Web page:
At any given time in the United States, it’s estimated that 8% of Americans struggle with post-traumatic stress disorder, or PTSD. There are many causes and treatments for PTSD. One of the ways those living with PTSD can cope is with an emotional support animal.
Here’s some more information about living with PTSD and how you may be able to use an emotional support animal to help you deal with the day-to-day challenges this disorder can bring.
What is PTSD?
The American Psychiatric Association states that post-traumatic disorder is a condition a person may develop after they witness or experience a traumatic event. People living with PTSD tend to have intense and disturbing thoughts, nightmares, flashbacks, anger, fear, and sadness. Often those living with PTSD feel estranged or detached from the world around them and avoid situations that remind them of the events that traumatized them in the first place.
How an Emotional Support Animal Can Help
Emotional support animals help their owners by alleviating some of the symptoms they experience as a result of PTSD. ESAs can be any type of animal you’d like, but for those with PTSD, dogs are often a good choice because of their intuitive sense for when their human becomes stressed and overwhelmed.
Dogs also make great ESAs for those living with PTSD because:
- They don’t judge
- They help relieve stress
- They trigger the release of “feel-good” hormones in the brain
- They trigger the emotion of love for many people to help those with PTSD feel more attached
- They give the person with PTSD a reason to get out of the house and spend time outside
The only caveat to getting an ESA is making sure you get an animal that fits into your lifestyle well. If they don’t, then they could become an added source of stress in your life.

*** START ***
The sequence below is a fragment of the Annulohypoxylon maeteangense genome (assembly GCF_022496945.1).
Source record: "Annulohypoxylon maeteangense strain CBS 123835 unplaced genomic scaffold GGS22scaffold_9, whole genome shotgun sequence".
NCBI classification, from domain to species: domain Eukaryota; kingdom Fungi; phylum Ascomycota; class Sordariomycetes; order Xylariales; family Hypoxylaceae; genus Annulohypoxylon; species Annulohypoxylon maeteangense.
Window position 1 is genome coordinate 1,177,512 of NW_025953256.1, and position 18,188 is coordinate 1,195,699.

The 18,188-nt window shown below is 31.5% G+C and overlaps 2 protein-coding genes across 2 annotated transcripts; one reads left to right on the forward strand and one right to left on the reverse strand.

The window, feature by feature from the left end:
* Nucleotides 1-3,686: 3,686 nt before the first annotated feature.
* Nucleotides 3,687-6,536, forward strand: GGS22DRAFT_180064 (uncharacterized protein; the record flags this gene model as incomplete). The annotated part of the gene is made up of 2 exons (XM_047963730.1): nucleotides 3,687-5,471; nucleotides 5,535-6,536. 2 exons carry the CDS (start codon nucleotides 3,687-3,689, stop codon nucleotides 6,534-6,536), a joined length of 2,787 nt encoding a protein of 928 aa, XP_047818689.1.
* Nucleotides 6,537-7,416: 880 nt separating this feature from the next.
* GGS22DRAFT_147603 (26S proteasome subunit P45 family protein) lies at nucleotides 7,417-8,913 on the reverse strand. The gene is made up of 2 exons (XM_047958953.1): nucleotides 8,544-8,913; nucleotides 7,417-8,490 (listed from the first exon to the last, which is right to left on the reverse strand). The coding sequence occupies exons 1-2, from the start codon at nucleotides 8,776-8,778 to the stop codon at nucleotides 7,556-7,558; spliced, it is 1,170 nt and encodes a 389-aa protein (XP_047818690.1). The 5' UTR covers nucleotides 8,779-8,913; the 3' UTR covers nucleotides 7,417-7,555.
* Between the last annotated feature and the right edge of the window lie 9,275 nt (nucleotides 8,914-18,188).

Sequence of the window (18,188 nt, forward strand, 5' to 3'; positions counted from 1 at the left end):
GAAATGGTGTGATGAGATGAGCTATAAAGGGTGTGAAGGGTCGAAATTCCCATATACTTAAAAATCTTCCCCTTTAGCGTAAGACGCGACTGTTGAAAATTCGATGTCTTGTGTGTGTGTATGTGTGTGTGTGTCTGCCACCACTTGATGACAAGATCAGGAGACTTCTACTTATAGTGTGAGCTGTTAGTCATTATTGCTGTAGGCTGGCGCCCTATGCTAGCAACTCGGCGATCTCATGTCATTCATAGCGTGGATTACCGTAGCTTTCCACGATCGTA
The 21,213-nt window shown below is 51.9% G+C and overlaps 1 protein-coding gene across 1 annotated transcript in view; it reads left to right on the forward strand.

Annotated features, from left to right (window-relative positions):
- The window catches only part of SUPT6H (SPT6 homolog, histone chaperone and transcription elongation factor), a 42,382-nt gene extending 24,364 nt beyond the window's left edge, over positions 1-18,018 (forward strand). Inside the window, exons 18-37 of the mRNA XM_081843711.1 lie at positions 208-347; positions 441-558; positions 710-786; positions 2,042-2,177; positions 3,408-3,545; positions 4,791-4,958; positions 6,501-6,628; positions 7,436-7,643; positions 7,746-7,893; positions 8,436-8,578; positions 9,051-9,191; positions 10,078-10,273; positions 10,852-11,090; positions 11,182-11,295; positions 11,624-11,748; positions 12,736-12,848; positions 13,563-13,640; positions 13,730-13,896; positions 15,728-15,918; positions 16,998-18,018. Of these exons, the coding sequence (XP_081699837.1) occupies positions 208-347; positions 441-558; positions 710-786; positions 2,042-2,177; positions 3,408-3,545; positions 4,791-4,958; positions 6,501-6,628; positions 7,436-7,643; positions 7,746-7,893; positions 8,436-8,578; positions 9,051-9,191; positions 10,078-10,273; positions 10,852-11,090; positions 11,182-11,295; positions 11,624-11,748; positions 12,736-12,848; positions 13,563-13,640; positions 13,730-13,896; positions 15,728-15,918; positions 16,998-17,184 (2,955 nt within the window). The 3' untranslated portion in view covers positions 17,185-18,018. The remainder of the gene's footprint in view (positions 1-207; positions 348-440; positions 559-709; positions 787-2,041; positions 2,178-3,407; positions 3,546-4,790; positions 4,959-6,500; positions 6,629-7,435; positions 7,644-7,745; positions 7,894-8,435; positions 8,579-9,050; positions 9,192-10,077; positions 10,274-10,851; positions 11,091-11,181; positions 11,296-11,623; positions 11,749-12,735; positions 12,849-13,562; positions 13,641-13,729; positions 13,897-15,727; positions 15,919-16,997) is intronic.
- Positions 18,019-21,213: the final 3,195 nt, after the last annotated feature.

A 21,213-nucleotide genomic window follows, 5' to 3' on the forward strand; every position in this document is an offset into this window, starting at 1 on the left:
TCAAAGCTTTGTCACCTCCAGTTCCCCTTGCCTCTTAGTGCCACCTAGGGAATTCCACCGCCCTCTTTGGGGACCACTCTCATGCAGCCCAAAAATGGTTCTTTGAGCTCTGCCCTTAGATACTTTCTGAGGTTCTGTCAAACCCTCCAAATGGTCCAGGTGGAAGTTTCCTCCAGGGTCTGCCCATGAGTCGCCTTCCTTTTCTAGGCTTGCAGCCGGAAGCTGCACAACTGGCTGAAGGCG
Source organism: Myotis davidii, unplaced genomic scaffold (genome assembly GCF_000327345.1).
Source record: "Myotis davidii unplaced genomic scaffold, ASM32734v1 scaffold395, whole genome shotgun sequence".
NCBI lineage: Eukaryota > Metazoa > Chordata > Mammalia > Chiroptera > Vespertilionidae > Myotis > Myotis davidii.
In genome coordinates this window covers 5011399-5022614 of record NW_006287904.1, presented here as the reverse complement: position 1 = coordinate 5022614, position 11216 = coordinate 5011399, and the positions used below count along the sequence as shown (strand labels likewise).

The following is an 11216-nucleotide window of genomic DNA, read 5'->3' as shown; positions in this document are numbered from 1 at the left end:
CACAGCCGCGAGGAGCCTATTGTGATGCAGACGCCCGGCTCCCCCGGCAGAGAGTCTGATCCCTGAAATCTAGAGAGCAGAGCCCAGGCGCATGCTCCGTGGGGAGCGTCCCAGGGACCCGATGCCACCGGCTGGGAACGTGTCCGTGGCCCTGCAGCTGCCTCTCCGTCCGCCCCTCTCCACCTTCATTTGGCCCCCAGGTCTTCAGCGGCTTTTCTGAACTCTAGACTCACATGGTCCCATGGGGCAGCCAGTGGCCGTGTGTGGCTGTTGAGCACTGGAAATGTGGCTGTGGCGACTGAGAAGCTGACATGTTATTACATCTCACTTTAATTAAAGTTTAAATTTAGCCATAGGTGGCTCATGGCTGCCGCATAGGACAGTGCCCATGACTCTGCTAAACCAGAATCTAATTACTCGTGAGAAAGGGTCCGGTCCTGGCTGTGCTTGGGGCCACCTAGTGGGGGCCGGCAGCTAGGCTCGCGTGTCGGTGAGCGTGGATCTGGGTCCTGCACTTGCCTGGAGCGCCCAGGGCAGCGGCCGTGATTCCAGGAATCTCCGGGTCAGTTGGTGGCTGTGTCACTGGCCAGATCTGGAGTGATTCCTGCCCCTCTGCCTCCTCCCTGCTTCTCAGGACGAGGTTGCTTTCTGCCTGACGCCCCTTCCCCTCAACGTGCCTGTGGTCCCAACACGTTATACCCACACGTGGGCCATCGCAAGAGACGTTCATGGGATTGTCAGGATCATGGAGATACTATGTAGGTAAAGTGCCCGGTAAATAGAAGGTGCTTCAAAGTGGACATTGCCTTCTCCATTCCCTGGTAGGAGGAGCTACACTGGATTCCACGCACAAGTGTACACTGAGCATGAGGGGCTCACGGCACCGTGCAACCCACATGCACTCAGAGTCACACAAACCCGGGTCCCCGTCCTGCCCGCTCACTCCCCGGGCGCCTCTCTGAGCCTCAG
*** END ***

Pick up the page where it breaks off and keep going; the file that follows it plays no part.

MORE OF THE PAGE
How to Get an ESA
Many conditions qualify you for an emotional support animal. In addition to post-traumatic stress disorder, these include:
- Bipolar disorder
- Learning disorders
- Attention deficit disorder
- Severe anxiety
- Cognitive disorder
- Generalized anxiety disorder
If you have PTSD and think an ESA sounds like a good addition to your therapeutic program, then talk to the mental health professional or doctor you see to treat your PTSD. They can provide you with an emotional support animal letter written on their letterhead. This letter must include:
- The type of license they have
- The date of their license
- Their license number
- The state that issued their license
The letter must also have details about you, such as:
- That you are a current patient of the provider issuing the letter
- That you are under their care for treatment of PTSD
- That you are limited in participating or performing at least one major life activity due to the PTSD
- That you are being prescribed an emotional support animal for treatment
The letter must also be dated, since it’s only good for one year.
What an ESA Letter Entitles You To
Remember, an emotional support animal is not the same thing as a service animal. In contrast to service animals, ESAs do not need to be trained, because their only function is to provide support to you. Having an ESA letter from your doctor means that you are entitled to certain privileges such as access to public places.
Service animals are allowed in all public places, but emotional support animals are only allowed on airplanes and apartments (even if they include a no-pet policy). It’s important to remember that in order to be in those places, they must be well behaved and have the ability to follow basic commands.
The access given to ESAs on airplanes and in dwellings are written into law. The Fair House Amendment Act and the Air Carrier Access Act both protect you and your ESA.
It’s important to note that your ESA is not entitled access to markets, restaurants, or any location where foods is served. Even if employees tell you it’s OK, they are legally supposed to turn you away due to health and safety regulations.
Are There Restrictions for Emotional Support Animals?
Remember, any animal can qualify as an ESA – it doesn’t have to be just a cat or a dog. Any animal you choose as an ESA will be evaluated on whether or not they pose a threat to the health and safety of others. That’s why exotic or wild animals may be denied.
Living with PTSD
There are many ways you can treat PTSD if you suffer from it, but an emotional support animal is worth considering if you haven’t thought about it yet. This condition qualifies you to use one, and they can enrich your life in so many ways. Being able to go through the daily motions of life without anxiety and added stress is just one of the many gifts emotional support animals can provide for you, so consider looking for one at your local shelter – and maybe you can both help one another.